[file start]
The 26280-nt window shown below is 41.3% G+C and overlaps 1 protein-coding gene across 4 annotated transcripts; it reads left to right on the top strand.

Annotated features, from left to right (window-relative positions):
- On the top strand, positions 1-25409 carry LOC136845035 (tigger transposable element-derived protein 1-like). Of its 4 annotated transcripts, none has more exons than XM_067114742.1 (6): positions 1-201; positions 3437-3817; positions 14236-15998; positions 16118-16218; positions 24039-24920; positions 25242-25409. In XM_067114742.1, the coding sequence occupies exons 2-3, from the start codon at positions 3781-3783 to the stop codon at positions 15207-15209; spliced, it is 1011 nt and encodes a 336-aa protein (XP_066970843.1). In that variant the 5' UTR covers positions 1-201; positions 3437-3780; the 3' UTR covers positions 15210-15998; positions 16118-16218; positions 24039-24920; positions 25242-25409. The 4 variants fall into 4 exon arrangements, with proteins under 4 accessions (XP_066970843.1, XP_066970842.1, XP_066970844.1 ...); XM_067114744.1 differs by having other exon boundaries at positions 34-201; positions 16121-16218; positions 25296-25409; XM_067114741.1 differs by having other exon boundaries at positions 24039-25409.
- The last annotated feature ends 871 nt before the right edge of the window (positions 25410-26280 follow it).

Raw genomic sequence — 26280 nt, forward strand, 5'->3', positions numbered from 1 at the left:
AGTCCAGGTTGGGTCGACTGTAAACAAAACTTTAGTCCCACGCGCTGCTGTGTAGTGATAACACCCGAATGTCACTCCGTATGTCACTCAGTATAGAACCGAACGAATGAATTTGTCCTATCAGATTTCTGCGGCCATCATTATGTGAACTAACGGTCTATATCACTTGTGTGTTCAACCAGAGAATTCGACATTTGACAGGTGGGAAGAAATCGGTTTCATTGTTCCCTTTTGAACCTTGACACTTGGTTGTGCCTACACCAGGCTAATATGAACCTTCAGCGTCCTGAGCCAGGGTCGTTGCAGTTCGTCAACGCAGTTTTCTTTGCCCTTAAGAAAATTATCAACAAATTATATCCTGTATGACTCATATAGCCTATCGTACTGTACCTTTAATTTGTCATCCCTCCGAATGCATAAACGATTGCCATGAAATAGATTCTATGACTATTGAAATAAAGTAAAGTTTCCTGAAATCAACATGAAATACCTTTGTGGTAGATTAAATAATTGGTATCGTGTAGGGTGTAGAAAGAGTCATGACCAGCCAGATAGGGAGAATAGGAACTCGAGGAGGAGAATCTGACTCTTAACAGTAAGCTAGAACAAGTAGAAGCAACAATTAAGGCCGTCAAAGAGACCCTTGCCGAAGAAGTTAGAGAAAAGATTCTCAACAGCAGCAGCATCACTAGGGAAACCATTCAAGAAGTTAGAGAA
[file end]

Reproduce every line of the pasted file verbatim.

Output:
The 26280-nt window shown below is 41.3% G+C and overlaps 1 protein-coding gene across 4 annotated transcripts; it reads left to right on the top strand.

Annotated features, from left to right (window-relative positions):
- On the top strand, positions 1-25409 carry LOC136845035 (tigger transposable element-derived protein 1-like). Of its 4 annotated transcripts, none has more exons than XM_067114742.1 (6): positions 1-201; positions 3437-3817; positions 14236-15998; positions 16118-16218; positions 24039-24920; positions 25242-25409. In XM_067114742.1, the coding sequence occupies exons 2-3, from the start codon at positions 3781-3783 to the stop codon at positions 15207-15209; spliced, it is 1011 nt and encodes a 336-aa protein (XP_066970843.1). In that variant the 5' UTR covers positions 1-201; positions 3437-3780; the 3' UTR covers positions 15210-15998; positions 16118-16218; positions 24039-24920; positions 25242-25409. The 4 variants fall into 4 exon arrangements, with proteins under 4 accessions (XP_066970843.1, XP_066970842.1, XP_066970844.1 ...); XM_067114744.1 differs by having other exon boundaries at positions 34-201; positions 16121-16218; positions 25296-25409; XM_067114741.1 differs by having other exon boundaries at positions 24039-25409.
- The last annotated feature ends 871 nt before the right edge of the window (positions 25410-26280 follow it).

Raw genomic sequence — 26280 nt, forward strand, 5'->3', positions numbered from 1 at the left:
AGTCCAGGTTGGGTCGACTGTAAACAAAACTTTAGTCCCACGCGCTGCTGTGTAGTGATAACACCCGAATGTCACTCCGTATGTCACTCAGTATAGAACCGAACGAATGAATTTGTCCTATCAGATTTCTGCGGCCATCATTATGTGAACTAACGGTCTATATCACTTGTGTGTTCAACCAGAGAATTCGACATTTGACAGGTGGGAAGAAATCGGTTTCATTGTTCCCTTTTGAACCTTGACACTTGGTTGTGCCTACACCAGGCTAATATGAACCTTCAGCGTCCTGAGCCAGGGTCGTTGCAGTTCGTCAACGCAGTTTTCTTTGCCCTTAAGAAAATTATCAACAAATTATATCCTGTATGACTCATATAGCCTATCGTACTGTACCTTTAATTTGTCATCCCTCCGAATGCATAAACGATTGCCATGAAATAGATTCTATGACTATTGAAATAAAGTAAAGTTTCCTGAAATCAACATGAAATACCTTTGTGGTAGATTAAATAATTGGTATCGTGTAGGGTGTAGAAAGAGTCATGACCAGCCAGATAGGGAGAATAGGAACTCGAGGAGGAGAATCTGACTCTTAACAGTAAGCTAGAACAAGTAGAAGCAACAATTAAGGCCGTCAAAGAGACCCTTGCCGAAGAAGTTAGAGAAAAGATTCTCAACAGCAGCAGCATCACTAGGGAAACCATTCAAGAAGTTAGAGAA